Sunday, October 26th, 2014
True
Christie
"We are coming up on our 40th anniversary of electing a Republican to the United States Senate. 1972 was the last time New Jersey sent a Republican to the United States Senate."

Chris Christie on Friday, May 4th, 2012 in a speech at a Cato Institute event

Chris Christie said New Jersey hasn’t sent a Republican to the U.S. Senate in 40 years

Gov. Chris Christie speaks at a Cato Institute event on May 4.

History bodes poorly for Republican Senate hopefuls in New Jersey.

That’s because Richard Nixon was gearing up for a second term in the White House the last time New Jersey voters sent a GOP candidate to the U.S. Senate, according to Gov. Chris Christie.

"We are coming up on our 40th anniversary of electing a Republican to the United States Senate. 1972 was the last time New Jersey sent a Republican to the United States Senate," Christie said in a May 4 speech at an event held by the libertarian Cato Institute.  

New Jersey’s presence in the House of Representatives remains relatively bipartisan. But have four decades passed since the state elected a Republican to the Senate?

Outside of an eight-month stint by a Republican appointed in 1982, Democrats have held both Senate seats for more than three decades, PolitiFact New Jersey found.

Clifford Case was the last Republican that New Jersey voters elected to the Senate, in 1972. That year he started his fourth term. He lost a bid for re-election in the 1978 GOP primary to Jeffrey Bell.

Bill Bradley, a Democrat, defeated Bell in the 1978 general election, starting decades of Democratic dominance of New Jersey’s Senate seats.

At least one Republican from New Jersey had served in the Senate in the 40 years leading up to Bradley’s victory, but Democrats have won every Senate election since then. Even in 1982 after Democrat Harrison Williams was forced from office for convictions on bribery and conspiracy charges as part of a federal corruption probe.

A Republican briefly held Williams’ seat, but he was appointed, not elected.

Then-Gov. Tom Kean  in 1982 picked Republican Nicholas Brady to fill in for Williams, whose term ended the next year. Brady stepped down, however, after Frank Lautenberg won in the general election, defeating Republican Millicent Fenwick. Kean appointed Lautenberg to complete the final days of the term.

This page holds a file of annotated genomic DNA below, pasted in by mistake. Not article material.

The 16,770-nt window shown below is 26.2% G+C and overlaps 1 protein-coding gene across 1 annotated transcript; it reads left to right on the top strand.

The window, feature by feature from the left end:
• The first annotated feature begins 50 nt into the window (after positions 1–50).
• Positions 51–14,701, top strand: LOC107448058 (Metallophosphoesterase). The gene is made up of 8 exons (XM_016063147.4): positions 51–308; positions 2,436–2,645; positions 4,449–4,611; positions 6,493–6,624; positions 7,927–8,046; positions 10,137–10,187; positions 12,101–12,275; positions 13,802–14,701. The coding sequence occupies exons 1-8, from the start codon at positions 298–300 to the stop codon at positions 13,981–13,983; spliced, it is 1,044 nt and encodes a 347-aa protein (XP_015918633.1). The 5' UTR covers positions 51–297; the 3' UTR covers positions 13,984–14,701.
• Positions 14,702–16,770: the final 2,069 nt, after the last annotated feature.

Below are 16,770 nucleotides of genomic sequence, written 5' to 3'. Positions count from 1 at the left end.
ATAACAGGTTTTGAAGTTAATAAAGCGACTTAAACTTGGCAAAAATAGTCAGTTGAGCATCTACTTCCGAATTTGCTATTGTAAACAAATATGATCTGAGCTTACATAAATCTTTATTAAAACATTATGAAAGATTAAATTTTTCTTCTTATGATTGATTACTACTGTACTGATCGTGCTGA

Lautenberg started his first full term in January 1983 and served three six-year terms before leaving Washington, D.C. when he decided not to seek re-election.

But he returned to Capitol Hill two years later in 2003 after replacing fellow Democrat Robert Torricelli on the ballot. Torricelli, who had served one term, quit his re-election bid in 2002 a month before voters headed to the polls because of questions about his ethics. Torricelli was reprimanded by the Senate Ethics Committee earlier that year over gifts he accepted from a campaign contributor.

Lautenberg is serving his fifth term and is up for re-election in 2014.  Robert Menendez, a Democrat, also represents New Jersey in the Senate.

In 2006, Menendez replaced Jon Corzine, when the then-first-term Senator Corzine  was elected New Jersey’s governor. Menendez won a full term to the Senate later that year. He is up for re-election this November against Republican Joe Kyrillos, who Christie has endorsed.

Our ruling

Christie said: "We are coming up on our 40th anniversary of electing a Republican to the United States Senate. 1972 was the last time New Jersey sent a Republican to the United States Senate."

In 1972, New Jersey sent Republican Clifford Case to the U.S. Senate to serve a fourth term.

Since then, New Jersey voters have not elected another GOP candidate to the Senate. And though a Republican from New Jersey briefly served in the Senate in 1982, he was appointed, not elected.

We rate Christie’s statement True.

To comment on this ruling, go to NJ.com.